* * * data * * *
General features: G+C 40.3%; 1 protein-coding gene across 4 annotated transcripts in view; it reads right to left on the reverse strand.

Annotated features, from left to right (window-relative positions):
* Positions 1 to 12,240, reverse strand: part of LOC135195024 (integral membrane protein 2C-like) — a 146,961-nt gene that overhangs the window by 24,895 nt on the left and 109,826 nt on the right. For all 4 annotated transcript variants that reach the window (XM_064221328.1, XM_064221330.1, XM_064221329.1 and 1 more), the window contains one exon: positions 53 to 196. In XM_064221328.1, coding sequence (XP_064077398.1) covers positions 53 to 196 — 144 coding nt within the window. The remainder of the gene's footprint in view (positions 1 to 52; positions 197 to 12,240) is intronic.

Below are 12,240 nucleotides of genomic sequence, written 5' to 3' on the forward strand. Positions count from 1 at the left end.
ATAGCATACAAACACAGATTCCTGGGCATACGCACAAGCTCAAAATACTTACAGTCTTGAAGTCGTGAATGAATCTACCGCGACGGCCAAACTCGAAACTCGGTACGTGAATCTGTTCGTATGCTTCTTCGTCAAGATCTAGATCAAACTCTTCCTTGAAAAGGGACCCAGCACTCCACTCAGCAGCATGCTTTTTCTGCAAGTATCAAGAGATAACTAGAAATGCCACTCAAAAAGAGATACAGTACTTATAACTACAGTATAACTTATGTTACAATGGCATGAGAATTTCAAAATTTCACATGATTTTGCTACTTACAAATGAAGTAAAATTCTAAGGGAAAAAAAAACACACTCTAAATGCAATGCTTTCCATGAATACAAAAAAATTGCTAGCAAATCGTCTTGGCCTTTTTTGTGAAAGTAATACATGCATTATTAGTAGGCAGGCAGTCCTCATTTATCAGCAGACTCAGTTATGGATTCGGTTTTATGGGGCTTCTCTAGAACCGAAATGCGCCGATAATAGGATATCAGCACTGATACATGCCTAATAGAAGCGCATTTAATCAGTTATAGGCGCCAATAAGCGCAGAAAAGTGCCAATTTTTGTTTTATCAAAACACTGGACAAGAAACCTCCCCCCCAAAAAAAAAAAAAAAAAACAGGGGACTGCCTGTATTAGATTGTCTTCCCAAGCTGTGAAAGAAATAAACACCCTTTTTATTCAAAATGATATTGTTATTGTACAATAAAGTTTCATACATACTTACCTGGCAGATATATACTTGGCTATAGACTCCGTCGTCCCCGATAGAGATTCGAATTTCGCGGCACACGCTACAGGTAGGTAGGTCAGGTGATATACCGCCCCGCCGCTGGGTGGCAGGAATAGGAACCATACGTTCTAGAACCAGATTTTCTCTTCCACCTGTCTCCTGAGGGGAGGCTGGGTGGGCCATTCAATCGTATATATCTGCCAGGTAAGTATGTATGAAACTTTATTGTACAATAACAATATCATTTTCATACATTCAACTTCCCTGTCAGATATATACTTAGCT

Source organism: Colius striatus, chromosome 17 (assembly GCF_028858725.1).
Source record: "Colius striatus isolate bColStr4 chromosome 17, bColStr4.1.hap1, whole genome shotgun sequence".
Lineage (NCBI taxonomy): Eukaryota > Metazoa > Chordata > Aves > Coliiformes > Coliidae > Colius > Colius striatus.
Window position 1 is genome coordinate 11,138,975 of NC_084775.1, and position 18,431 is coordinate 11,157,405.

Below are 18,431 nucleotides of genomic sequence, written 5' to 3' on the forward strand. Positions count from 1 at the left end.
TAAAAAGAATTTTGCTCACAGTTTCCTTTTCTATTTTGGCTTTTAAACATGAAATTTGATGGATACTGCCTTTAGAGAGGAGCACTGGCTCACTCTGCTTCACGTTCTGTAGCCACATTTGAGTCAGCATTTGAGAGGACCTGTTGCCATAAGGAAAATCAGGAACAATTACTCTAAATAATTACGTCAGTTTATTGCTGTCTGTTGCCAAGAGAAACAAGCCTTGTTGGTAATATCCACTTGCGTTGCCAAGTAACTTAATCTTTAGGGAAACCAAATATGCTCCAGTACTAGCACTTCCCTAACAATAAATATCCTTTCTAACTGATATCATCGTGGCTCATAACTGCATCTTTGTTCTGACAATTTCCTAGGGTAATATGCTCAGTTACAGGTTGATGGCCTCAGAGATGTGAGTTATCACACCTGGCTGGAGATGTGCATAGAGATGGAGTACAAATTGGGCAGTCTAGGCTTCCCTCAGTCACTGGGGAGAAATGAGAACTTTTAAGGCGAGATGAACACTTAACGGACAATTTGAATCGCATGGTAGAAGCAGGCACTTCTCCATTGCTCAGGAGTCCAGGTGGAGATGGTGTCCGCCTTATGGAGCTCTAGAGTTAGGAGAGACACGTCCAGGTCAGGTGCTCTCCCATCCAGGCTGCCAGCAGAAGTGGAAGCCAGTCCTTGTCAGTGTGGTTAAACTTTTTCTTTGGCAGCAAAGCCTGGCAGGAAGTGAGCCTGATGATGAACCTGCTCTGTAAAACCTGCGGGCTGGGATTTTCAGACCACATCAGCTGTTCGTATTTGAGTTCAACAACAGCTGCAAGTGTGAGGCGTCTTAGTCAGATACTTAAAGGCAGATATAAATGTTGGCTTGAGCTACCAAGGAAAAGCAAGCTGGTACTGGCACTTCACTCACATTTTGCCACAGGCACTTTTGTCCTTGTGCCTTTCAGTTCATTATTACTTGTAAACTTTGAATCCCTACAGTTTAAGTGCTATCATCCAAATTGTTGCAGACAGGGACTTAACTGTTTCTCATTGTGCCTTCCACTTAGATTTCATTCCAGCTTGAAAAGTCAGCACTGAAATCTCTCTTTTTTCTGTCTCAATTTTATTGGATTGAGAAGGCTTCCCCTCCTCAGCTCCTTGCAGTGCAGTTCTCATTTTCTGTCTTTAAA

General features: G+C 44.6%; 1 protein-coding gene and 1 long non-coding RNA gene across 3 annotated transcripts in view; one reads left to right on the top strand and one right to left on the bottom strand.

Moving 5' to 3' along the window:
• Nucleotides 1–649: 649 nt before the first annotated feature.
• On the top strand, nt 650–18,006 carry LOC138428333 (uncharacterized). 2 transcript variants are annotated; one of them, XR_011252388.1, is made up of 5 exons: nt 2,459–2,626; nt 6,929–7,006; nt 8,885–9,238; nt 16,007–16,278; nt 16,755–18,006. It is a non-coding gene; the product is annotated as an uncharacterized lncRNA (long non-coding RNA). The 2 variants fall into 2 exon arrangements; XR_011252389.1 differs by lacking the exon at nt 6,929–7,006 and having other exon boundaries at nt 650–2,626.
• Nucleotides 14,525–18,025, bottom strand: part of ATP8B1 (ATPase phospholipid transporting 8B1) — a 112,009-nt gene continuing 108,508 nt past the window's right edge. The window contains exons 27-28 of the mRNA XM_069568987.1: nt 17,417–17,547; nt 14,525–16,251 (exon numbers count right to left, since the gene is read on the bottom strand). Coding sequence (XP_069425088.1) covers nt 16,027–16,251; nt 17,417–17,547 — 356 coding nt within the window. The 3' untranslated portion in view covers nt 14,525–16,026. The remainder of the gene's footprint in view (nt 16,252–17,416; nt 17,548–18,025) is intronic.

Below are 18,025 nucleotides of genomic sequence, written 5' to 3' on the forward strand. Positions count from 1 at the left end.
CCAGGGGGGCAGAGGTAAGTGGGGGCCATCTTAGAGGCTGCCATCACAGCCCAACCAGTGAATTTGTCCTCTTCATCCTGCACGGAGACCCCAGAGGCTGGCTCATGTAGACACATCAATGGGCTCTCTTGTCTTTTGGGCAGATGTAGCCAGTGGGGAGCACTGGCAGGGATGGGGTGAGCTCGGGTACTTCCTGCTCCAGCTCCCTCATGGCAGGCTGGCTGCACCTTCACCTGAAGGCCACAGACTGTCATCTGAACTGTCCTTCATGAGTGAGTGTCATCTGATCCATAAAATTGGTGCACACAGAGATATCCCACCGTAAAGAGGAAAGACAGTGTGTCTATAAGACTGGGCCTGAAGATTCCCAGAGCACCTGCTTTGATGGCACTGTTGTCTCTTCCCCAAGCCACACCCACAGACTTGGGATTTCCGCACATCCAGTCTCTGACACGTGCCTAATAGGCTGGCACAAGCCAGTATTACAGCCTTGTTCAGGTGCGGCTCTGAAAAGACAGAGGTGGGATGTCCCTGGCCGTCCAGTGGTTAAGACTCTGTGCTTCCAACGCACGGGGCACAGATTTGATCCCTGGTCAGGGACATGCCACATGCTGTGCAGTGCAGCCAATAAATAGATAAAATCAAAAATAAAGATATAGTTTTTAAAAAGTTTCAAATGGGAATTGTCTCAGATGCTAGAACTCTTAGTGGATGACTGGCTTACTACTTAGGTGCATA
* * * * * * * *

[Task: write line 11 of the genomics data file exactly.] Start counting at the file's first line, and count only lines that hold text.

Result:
TAAAAAGAATTTTGCTCACAGTTTCCTTTTCTATTTTGGCTTTTAAACATGAAATTTGATGGATACTGCCTTTAGAGAGGAGCACTGGCTCACTCTGCTTCACGTTCTGTAGCCACATTTGAGTCAGCATTTGAGAGGACCTGTTGCCATAAGGAAAATCAGGAACAATTACTCTAAATAATTACGTCAGTTTATTGCTGTCTGTTGCCAAGAGAAACAAGCCTTGTTGGTAATATCCACTTGCGTTGCCAAGTAACTTAATCTTTAGGGAAACCAAATATGCTCCAGTACTAGCACTTCCCTAACAATAAATATCCTTTCTAACTGATATCATCGTGGCTCATAACTGCATCTTTGTTCTGACAATTTCCTAGGGTAATATGCTCAGTTACAGGTTGATGGCCTCAGAGATGTGAGTTATCACACCTGGCTGGAGATGTGCATAGAGATGGAGTACAAATTGGGCAGTCTAGGCTTCCCTCAGTCACTGGGGAGAAATGAGAACTTTTAAGGCGAGATGAACACTTAACGGACAATTTGAATCGCATGGTAGAAGCAGGCACTTCTCCATTGCTCAGGAGTCCAGGTGGAGATGGTGTCCGCCTTATGGAGCTCTAGAGTTAGGAGAGACACGTCCAGGTCAGGTGCTCTCCCATCCAGGCTGCCAGCAGAAGTGGAAGCCAGTCCTTGTCAGTGTGGTTAAACTTTTTCTTTGGCAGCAAAGCCTGGCAGGAAGTGAGCCTGATGATGAACCTGCTCTGTAAAACCTGCGGGCTGGGATTTTCAGACCACATCAGCTGTTCGTATTTGAGTTCAACAACAGCTGCAAGTGTGAGGCGTCTTAGTCAGATACTTAAAGGCAGATATAAATGTTGGCTTGAGCTACCAAGGAAAAGCAAGCTGGTACTGGCACTTCACTCACATTTTGCCACAGGCACTTTTGTCCTTGTGCCTTTCAGTTCATTATTACTTGTAAACTTTGAATCCCTACAGTTTAAGTGCTATCATCCAAATTGTTGCAGACAGGGACTTAACTGTTTCTCATTGTGCCTTCCACTTAGATTTCATTCCAGCTTGAAAAGTCAGCACTGAAATCTCTCTTTTTTCTGTCTCAATTTTATTGGATTGAGAAGGCTTCCCCTCCTCAGCTCCTTGCAGTGCAGTTCTCATTTTCTGTCTTTAAA